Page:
Mental Illnesses and Homelessness

Consider these statistics on homeless individuals:

  • 20–25 percent of homeless individuals suffer from serious mental illnesses, according to the U.S. Department of Housing and Urban Development (HUD).
  • 66 percent of homeless individuals are diagnosed with substance abuse disorders, mental illness or both, according to the National Survey of Homeless Assistance Providers.
  • 26 percent of homeless adults staying in shelters live with serious mental illness, and 46 percent live with severe mental illness, substance abuse disorders or both, according to the National Alliance on Mental Illness (NAMI).

Some experts believe that these numbers might be even higher if it were possible to include those who have never been diagnosed.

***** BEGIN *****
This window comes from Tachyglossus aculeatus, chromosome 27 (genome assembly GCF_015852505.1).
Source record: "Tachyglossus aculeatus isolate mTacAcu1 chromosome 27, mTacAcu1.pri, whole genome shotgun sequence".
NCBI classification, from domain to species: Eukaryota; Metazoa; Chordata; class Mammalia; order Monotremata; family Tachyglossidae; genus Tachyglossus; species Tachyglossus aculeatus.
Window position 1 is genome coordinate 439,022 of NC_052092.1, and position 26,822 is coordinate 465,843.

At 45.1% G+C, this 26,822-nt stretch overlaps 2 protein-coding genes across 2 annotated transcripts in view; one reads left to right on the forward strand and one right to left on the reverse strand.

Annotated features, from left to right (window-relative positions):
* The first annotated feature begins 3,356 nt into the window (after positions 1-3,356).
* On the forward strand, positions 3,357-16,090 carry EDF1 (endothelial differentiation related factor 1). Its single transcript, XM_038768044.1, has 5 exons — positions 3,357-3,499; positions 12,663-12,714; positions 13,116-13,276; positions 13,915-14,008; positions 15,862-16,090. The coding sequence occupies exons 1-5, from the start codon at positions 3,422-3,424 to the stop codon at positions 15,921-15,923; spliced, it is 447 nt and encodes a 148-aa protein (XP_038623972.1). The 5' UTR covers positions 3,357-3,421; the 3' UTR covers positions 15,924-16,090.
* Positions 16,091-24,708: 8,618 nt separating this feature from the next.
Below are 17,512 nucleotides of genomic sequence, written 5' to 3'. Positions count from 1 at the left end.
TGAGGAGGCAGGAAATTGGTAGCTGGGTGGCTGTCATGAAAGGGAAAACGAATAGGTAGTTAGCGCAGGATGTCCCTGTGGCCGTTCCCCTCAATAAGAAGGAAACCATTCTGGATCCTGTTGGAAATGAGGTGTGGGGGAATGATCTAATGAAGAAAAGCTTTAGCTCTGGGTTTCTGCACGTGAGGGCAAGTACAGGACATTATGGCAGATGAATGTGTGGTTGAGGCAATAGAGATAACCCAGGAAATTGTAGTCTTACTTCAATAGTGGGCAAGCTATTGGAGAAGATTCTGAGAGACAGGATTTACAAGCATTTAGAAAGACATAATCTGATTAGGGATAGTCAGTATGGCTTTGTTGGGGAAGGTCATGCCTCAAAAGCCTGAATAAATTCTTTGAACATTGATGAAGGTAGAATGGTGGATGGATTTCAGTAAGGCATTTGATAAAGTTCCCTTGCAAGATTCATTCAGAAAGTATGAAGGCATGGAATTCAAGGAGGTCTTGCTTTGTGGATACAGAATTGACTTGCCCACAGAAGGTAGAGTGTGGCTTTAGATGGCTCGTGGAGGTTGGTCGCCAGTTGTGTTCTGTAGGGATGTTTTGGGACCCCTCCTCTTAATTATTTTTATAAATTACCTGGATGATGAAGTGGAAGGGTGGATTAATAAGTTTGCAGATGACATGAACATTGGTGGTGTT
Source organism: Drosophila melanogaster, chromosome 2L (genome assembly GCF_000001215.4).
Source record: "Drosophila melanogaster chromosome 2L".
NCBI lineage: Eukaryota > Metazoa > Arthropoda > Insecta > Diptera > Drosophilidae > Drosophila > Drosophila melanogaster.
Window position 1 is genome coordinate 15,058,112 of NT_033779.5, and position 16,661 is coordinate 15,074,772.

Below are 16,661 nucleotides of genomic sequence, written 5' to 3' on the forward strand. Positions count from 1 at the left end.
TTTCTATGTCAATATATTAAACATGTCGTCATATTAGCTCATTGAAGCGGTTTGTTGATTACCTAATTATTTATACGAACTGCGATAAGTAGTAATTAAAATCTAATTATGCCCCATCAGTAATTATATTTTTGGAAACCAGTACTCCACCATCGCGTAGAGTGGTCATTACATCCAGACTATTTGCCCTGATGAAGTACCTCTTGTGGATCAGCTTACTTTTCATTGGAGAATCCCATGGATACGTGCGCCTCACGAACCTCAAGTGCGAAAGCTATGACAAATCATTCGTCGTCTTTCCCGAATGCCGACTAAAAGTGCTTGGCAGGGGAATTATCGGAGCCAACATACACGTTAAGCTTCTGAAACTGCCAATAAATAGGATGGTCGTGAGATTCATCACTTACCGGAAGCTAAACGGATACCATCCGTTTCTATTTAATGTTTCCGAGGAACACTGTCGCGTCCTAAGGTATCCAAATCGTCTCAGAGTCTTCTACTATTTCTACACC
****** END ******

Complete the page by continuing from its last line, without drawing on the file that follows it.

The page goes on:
Serious mental health issues are significant barriers that can stop homeless individuals from accessing support that would help them end their own homelessness.

Individuals with mental illnesses, particularly those also struggling with substance abuse, have additional barriers to locating housing. Some barriers come from:

  • Symptoms of their illnesses such as paranoia, inability to concentrate and resistance to treatment
  • The stigma and fear attached to mental illness

What’s more, people hospitalized for treatment often lose their benefits, their housing or both, and have trouble arranging for reinstatement. And their work and credit histories may be nonexistent.

Because of these issues, serving homeless individuals who struggle with serious mental health issues has become a significant part of our mission at PLACES.